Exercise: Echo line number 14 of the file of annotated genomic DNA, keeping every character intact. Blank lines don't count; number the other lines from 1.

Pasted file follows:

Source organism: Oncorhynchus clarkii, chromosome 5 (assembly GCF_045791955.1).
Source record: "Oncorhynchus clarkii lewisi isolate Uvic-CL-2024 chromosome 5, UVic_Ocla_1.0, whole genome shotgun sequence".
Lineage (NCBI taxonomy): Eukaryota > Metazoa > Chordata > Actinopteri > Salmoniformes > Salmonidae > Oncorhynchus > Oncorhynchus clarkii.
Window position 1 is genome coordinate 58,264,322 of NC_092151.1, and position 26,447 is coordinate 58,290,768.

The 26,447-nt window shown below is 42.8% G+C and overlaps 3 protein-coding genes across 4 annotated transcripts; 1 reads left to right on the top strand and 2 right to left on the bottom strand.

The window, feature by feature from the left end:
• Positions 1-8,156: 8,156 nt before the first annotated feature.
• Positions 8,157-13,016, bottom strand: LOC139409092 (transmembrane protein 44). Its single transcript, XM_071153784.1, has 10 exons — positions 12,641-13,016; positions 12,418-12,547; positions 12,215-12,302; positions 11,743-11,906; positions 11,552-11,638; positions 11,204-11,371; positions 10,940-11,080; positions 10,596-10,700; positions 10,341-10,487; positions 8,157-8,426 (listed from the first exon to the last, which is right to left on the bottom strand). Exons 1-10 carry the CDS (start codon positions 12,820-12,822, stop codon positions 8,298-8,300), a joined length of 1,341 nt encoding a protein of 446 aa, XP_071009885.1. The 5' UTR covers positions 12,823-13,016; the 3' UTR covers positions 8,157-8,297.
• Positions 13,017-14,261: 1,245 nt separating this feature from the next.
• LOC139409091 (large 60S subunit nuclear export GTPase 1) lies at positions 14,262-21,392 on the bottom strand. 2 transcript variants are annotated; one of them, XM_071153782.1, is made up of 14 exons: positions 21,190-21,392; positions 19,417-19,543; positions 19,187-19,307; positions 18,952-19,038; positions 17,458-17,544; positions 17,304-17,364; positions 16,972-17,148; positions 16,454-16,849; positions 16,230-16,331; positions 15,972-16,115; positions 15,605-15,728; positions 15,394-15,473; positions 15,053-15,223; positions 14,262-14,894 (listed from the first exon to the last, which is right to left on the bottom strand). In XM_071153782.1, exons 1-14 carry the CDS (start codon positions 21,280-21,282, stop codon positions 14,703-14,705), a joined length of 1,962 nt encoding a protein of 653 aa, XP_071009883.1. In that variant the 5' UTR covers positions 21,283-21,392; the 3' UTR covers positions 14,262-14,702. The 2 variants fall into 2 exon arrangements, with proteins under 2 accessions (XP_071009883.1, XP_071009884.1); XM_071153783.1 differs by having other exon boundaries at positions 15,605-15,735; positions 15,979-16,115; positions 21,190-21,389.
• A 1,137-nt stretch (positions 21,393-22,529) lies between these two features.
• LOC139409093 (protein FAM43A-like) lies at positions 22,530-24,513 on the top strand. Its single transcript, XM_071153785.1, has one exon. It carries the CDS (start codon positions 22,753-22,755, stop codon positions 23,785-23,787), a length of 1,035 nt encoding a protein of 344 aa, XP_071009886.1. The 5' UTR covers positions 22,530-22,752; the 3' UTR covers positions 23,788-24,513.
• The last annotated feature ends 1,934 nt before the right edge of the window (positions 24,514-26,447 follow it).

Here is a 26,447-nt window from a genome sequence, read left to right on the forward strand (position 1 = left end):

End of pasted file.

Here is a 26,447-nt window from a genome sequence, read left to right on the forward strand (position 1 = left end):